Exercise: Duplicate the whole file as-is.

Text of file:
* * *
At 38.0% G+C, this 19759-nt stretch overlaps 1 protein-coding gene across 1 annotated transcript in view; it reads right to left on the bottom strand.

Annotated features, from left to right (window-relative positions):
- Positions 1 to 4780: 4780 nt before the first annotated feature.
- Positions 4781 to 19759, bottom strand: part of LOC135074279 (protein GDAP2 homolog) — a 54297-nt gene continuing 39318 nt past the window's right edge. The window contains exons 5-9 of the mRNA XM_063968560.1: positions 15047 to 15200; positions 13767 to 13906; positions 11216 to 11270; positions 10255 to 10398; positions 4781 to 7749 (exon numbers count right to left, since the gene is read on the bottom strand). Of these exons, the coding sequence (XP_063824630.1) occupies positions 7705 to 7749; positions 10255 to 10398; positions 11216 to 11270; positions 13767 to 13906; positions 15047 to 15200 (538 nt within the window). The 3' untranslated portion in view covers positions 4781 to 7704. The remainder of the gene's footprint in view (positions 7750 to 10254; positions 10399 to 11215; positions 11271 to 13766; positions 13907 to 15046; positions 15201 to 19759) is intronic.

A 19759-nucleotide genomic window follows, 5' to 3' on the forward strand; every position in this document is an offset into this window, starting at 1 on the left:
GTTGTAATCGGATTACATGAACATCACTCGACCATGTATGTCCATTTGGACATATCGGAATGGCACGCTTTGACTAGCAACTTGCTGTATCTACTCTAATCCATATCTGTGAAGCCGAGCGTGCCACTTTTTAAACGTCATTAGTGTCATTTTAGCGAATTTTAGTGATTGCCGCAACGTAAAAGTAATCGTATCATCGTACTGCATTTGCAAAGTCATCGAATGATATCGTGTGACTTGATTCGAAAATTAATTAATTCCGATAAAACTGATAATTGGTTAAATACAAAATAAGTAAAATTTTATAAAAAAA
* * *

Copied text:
At 38.0% G+C, this 19759-nt stretch overlaps 1 protein-coding gene across 1 annotated transcript in view; it reads right to left on the bottom strand.

Annotated features, from left to right (window-relative positions):
- Positions 1 to 4780: 4780 nt before the first annotated feature.
- Positions 4781 to 19759, bottom strand: part of LOC135074279 (protein GDAP2 homolog) — a 54297-nt gene continuing 39318 nt past the window's right edge. The window contains exons 5-9 of the mRNA XM_063968560.1: positions 15047 to 15200; positions 13767 to 13906; positions 11216 to 11270; positions 10255 to 10398; positions 4781 to 7749 (exon numbers count right to left, since the gene is read on the bottom strand). Of these exons, the coding sequence (XP_063824630.1) occupies positions 7705 to 7749; positions 10255 to 10398; positions 11216 to 11270; positions 13767 to 13906; positions 15047 to 15200 (538 nt within the window). The 3' untranslated portion in view covers positions 4781 to 7704. The remainder of the gene's footprint in view (positions 7750 to 10254; positions 10399 to 11215; positions 11271 to 13766; positions 13907 to 15046; positions 15201 to 19759) is intronic.

A 19759-nucleotide genomic window follows, 5' to 3' on the forward strand; every position in this document is an offset into this window, starting at 1 on the left:
GTTGTAATCGGATTACATGAACATCACTCGACCATGTATGTCCATTTGGACATATCGGAATGGCACGCTTTGACTAGCAACTTGCTGTATCTACTCTAATCCATATCTGTGAAGCCGAGCGTGCCACTTTTTAAACGTCATTAGTGTCATTTTAGCGAATTTTAGTGATTGCCGCAACGTAAAAGTAATCGTATCATCGTACTGCATTTGCAAAGTCATCGAATGATATCGTGTGACTTGATTCGAAAATTAATTAATTCCGATAAAACTGATAATTGGTTAAATACAAAATAAGTAAAATTTTATAAAAAAA